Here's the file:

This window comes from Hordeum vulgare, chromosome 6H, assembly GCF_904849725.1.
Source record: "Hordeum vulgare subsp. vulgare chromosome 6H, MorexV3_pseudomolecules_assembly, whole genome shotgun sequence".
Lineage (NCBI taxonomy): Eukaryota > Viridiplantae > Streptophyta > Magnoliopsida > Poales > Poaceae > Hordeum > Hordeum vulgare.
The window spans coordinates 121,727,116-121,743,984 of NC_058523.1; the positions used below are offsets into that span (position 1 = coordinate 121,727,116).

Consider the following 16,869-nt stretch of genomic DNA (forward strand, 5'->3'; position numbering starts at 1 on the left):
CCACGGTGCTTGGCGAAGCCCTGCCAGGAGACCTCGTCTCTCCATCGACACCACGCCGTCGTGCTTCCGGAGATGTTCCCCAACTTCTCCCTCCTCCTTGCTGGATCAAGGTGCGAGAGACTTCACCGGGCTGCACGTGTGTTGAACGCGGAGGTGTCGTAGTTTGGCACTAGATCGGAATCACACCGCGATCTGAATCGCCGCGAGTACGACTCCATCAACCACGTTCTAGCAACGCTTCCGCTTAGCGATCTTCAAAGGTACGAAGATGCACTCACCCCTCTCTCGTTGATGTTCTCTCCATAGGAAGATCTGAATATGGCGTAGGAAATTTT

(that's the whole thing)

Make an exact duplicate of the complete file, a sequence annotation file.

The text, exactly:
This window comes from Hordeum vulgare, chromosome 6H, assembly GCF_904849725.1.
Source record: "Hordeum vulgare subsp. vulgare chromosome 6H, MorexV3_pseudomolecules_assembly, whole genome shotgun sequence".
Lineage (NCBI taxonomy): Eukaryota > Viridiplantae > Streptophyta > Magnoliopsida > Poales > Poaceae > Hordeum > Hordeum vulgare.
The window spans coordinates 121,727,116-121,743,984 of NC_058523.1; the positions used below are offsets into that span (position 1 = coordinate 121,727,116).

Consider the following 16,869-nt stretch of genomic DNA (forward strand, 5'->3'; position numbering starts at 1 on the left):
CCACGGTGCTTGGCGAAGCCCTGCCAGGAGACCTCGTCTCTCCATCGACACCACGCCGTCGTGCTTCCGGAGATGTTCCCCAACTTCTCCCTCCTCCTTGCTGGATCAAGGTGCGAGAGACTTCACCGGGCTGCACGTGTGTTGAACGCGGAGGTGTCGTAGTTTGGCACTAGATCGGAATCACACCGCGATCTGAATCGCCGCGAGTACGACTCCATCAACCACGTTCTAGCAACGCTTCCGCTTAGCGATCTTCAAAGGTACGAAGATGCACTCACCCCTCTCTCGTTGATGTTCTCTCCATAGGAAGATCTGAATATGGCGTAGGAAATTTT